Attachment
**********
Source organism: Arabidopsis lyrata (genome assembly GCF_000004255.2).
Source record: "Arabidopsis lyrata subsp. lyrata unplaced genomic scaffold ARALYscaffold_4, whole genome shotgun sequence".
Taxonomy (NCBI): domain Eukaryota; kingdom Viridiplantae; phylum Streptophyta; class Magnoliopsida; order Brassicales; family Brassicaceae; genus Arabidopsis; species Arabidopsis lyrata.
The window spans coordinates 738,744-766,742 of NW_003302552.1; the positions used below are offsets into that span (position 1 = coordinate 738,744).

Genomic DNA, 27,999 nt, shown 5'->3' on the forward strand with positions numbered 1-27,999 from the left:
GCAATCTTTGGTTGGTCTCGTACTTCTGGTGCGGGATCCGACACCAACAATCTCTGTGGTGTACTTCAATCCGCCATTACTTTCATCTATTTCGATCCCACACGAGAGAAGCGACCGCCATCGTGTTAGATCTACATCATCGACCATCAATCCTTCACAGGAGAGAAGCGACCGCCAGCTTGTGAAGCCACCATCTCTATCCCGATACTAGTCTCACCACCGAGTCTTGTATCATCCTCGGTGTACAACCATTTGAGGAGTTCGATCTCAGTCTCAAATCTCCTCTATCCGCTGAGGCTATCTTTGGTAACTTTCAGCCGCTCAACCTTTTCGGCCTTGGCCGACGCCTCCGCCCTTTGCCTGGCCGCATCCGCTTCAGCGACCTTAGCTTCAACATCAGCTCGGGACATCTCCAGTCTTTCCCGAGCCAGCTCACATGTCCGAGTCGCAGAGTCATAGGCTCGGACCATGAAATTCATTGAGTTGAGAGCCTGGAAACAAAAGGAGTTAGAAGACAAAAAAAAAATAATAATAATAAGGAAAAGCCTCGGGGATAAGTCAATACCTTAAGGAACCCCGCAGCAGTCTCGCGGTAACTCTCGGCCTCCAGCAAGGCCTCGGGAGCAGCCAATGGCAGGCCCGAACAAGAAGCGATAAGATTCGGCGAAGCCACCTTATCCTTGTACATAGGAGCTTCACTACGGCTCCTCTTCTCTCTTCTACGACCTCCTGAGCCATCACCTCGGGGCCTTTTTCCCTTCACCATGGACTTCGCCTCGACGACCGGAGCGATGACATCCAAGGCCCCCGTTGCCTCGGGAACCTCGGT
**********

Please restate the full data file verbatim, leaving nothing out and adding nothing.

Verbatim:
Source organism: Arabidopsis lyrata (genome assembly GCF_000004255.2).
Source record: "Arabidopsis lyrata subsp. lyrata unplaced genomic scaffold ARALYscaffold_4, whole genome shotgun sequence".
Taxonomy (NCBI): domain Eukaryota; kingdom Viridiplantae; phylum Streptophyta; class Magnoliopsida; order Brassicales; family Brassicaceae; genus Arabidopsis; species Arabidopsis lyrata.
The window spans coordinates 738,744-766,742 of NW_003302552.1; the positions used below are offsets into that span (position 1 = coordinate 738,744).

Genomic DNA, 27,999 nt, shown 5'->3' on the forward strand with positions numbered 1-27,999 from the left:
GCAATCTTTGGTTGGTCTCGTACTTCTGGTGCGGGATCCGACACCAACAATCTCTGTGGTGTACTTCAATCCGCCATTACTTTCATCTATTTCGATCCCACACGAGAGAAGCGACCGCCATCGTGTTAGATCTACATCATCGACCATCAATCCTTCACAGGAGAGAAGCGACCGCCAGCTTGTGAAGCCACCATCTCTATCCCGATACTAGTCTCACCACCGAGTCTTGTATCATCCTCGGTGTACAACCATTTGAGGAGTTCGATCTCAGTCTCAAATCTCCTCTATCCGCTGAGGCTATCTTTGGTAACTTTCAGCCGCTCAACCTTTTCGGCCTTGGCCGACGCCTCCGCCCTTTGCCTGGCCGCATCCGCTTCAGCGACCTTAGCTTCAACATCAGCTCGGGACATCTCCAGTCTTTCCCGAGCCAGCTCACATGTCCGAGTCGCAGAGTCATAGGCTCGGACCATGAAATTCATTGAGTTGAGAGCCTGGAAACAAAAGGAGTTAGAAGACAAAAAAAAAATAATAATAATAAGGAAAAGCCTCGGGGATAAGTCAATACCTTAAGGAACCCCGCAGCAGTCTCGCGGTAACTCTCGGCCTCCAGCAAGGCCTCGGGAGCAGCCAATGGCAGGCCCGAACAAGAAGCGATAAGATTCGGCGAAGCCACCTTATCCTTGTACATAGGAGCTTCACTACGGCTCCTCTTCTCTCTTCTACGACCTCCTGAGCCATCACCTCGGGGCCTTTTTCCCTTCACCATGGACTTCGCCTCGACGACCGGAGCGATGACATCCAAGGCCCCCGTTGCCTCGGGAACCTCGGT